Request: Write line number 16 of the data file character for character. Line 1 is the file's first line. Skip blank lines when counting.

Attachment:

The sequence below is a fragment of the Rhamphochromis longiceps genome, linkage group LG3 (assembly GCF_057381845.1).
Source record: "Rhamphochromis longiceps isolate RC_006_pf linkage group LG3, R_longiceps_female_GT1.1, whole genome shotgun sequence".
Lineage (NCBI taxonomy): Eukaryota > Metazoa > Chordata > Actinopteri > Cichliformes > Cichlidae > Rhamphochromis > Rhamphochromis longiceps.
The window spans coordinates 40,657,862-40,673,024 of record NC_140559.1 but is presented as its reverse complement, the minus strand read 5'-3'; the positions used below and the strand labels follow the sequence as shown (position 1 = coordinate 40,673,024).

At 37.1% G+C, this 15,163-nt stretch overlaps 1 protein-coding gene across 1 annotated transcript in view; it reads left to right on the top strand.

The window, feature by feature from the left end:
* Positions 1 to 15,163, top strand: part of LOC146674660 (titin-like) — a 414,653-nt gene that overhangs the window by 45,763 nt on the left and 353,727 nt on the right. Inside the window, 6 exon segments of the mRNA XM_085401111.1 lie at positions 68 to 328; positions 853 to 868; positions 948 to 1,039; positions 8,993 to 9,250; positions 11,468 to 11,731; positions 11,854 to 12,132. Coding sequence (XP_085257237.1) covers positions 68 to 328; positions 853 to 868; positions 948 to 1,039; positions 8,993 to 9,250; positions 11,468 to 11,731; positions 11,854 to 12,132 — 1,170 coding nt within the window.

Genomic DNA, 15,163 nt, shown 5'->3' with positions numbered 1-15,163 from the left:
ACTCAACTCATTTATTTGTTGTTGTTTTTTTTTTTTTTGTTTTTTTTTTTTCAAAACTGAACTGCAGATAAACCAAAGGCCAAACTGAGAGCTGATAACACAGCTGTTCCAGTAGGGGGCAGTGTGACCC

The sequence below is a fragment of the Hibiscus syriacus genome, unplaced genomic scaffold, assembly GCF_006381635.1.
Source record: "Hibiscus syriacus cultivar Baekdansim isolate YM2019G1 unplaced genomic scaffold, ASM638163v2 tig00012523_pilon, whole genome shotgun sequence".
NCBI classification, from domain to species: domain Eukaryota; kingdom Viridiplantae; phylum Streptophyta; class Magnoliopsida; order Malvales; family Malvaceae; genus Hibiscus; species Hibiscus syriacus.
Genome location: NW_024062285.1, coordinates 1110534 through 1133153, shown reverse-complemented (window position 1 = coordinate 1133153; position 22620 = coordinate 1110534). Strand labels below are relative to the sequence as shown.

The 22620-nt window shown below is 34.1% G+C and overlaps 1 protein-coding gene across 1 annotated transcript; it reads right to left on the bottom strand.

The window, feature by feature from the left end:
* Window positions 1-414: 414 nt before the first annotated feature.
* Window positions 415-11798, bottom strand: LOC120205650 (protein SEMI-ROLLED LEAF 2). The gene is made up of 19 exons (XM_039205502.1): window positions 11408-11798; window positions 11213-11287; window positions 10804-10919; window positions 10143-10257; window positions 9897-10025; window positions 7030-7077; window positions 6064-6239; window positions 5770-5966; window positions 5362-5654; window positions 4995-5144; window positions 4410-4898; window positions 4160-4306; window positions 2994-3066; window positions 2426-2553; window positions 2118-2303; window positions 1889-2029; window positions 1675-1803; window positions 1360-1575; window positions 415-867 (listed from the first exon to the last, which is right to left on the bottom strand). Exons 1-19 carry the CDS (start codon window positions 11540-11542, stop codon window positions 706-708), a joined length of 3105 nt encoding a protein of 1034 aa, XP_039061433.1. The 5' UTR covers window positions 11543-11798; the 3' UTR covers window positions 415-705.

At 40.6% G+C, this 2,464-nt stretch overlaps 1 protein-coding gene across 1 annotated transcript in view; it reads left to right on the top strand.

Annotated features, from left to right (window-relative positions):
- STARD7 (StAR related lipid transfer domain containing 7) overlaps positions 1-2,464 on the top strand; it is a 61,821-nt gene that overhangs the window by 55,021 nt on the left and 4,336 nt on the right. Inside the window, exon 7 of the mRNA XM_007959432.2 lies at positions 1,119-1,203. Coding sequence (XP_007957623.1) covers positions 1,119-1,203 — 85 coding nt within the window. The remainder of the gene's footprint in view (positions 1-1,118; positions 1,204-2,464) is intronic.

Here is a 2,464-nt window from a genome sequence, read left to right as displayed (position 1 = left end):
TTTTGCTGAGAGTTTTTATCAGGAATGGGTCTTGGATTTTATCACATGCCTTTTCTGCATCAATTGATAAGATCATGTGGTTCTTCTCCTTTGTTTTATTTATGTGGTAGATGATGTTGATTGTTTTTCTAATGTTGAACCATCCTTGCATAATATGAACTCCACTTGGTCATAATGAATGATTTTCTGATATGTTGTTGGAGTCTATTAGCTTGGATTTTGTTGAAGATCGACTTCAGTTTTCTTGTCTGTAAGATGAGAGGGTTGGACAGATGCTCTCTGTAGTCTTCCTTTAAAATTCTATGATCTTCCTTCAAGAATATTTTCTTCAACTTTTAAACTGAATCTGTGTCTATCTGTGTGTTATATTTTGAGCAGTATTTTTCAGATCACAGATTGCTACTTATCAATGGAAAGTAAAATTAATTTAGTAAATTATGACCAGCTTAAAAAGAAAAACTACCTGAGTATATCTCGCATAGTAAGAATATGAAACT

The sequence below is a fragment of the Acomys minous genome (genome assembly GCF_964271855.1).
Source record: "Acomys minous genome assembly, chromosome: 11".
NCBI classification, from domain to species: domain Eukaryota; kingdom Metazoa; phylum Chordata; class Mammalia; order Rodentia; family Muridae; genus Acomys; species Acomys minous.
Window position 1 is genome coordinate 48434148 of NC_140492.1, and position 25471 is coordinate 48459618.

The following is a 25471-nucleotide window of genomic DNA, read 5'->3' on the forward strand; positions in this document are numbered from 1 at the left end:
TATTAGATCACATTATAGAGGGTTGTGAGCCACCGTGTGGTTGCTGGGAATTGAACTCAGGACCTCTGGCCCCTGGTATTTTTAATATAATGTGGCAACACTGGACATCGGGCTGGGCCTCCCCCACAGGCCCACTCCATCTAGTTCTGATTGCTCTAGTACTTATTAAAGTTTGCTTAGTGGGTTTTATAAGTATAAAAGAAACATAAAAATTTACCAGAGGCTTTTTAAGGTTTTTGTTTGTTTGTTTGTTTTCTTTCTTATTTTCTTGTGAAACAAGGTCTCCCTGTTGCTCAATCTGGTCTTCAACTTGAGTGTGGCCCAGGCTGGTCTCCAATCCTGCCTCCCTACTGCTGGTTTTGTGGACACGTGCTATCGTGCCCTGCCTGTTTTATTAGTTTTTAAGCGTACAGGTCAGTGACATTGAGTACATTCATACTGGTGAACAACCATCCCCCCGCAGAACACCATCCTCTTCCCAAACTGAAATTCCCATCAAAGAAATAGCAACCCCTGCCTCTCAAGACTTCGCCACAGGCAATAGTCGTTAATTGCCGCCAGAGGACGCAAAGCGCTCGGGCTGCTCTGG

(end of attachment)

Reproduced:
* Window positions 1-414: 414 nt before the first annotated feature.